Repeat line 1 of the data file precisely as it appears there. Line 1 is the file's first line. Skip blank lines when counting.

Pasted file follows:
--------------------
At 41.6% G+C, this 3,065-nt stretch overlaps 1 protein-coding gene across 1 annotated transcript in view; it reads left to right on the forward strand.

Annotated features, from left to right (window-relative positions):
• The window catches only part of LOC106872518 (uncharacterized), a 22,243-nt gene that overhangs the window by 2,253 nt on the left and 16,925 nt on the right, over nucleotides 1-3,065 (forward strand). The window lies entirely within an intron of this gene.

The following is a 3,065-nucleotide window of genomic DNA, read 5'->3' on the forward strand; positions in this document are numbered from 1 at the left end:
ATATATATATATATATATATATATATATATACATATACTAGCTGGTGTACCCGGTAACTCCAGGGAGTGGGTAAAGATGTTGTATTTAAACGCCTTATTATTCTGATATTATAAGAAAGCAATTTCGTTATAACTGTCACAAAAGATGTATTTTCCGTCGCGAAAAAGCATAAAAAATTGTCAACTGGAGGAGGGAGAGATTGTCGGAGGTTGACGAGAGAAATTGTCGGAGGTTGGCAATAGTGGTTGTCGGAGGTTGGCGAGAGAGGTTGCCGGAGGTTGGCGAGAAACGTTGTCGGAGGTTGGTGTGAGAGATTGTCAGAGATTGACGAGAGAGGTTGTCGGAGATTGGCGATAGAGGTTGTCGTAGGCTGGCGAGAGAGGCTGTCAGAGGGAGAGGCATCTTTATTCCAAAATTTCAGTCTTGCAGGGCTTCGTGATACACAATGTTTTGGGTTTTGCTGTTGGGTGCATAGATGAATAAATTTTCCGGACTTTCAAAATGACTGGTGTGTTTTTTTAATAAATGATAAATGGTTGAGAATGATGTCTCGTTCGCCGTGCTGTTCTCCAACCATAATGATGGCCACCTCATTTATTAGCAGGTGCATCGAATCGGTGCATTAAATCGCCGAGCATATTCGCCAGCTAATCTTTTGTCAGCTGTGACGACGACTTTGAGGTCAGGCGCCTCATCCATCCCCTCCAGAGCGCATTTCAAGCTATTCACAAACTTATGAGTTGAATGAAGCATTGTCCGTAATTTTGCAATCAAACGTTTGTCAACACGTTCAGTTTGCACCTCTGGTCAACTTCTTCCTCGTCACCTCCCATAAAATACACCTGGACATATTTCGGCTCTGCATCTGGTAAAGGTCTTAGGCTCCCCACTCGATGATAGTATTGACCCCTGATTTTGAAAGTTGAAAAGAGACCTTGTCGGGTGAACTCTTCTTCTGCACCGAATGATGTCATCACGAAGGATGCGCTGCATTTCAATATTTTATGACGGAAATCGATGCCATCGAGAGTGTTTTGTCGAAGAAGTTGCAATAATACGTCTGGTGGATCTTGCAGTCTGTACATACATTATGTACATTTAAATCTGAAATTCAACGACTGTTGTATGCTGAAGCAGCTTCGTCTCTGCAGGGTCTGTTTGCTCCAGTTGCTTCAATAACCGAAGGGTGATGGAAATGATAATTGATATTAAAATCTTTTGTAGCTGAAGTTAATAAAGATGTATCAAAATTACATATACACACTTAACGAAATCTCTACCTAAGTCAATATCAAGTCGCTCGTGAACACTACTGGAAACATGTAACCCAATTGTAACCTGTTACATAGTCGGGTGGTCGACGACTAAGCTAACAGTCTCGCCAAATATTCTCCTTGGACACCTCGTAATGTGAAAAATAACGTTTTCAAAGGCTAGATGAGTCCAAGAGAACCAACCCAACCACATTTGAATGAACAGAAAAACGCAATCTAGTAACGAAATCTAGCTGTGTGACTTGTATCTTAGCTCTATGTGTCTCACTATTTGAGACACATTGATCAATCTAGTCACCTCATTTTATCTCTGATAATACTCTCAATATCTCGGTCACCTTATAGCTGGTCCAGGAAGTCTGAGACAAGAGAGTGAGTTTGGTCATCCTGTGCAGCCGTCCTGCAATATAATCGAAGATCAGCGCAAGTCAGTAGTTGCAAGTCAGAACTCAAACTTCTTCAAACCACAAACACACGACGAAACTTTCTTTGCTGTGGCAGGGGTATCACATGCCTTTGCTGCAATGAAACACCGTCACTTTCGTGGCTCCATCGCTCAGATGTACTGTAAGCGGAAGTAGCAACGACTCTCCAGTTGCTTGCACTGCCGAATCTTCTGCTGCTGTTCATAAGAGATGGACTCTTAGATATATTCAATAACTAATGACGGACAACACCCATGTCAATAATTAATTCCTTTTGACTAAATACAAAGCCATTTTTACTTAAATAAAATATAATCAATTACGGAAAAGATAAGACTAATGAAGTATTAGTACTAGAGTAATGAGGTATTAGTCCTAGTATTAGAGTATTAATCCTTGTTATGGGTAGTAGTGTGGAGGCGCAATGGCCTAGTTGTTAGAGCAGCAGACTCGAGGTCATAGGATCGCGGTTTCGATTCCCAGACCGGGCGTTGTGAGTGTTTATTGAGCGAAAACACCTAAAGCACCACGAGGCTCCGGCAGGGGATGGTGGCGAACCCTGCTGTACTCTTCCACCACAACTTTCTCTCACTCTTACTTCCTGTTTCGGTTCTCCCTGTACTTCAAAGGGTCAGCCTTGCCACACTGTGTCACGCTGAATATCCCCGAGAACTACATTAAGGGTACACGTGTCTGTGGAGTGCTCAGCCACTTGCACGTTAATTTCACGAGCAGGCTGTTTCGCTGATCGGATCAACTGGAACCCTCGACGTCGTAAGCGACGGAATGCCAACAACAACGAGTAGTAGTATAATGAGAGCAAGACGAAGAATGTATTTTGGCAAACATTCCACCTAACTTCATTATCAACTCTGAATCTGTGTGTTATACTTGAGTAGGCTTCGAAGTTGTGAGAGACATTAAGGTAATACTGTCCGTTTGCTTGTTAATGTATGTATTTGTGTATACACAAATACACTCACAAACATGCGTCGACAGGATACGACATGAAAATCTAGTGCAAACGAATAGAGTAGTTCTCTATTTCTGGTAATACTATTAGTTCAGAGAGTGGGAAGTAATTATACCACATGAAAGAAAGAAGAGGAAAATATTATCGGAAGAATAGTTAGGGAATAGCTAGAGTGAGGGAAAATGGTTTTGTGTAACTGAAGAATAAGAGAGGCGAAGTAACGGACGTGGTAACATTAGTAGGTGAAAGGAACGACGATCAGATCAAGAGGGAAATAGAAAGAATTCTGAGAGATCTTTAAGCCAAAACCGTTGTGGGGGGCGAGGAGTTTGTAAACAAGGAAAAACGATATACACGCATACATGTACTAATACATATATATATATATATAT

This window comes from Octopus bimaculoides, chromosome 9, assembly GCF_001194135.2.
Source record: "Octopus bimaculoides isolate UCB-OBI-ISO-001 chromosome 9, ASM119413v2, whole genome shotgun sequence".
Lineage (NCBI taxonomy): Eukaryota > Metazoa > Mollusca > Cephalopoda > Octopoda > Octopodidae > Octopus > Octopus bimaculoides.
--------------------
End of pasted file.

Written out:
At 41.6% G+C, this 3,065-nt stretch overlaps 1 protein-coding gene across 1 annotated transcript in view; it reads left to right on the forward strand.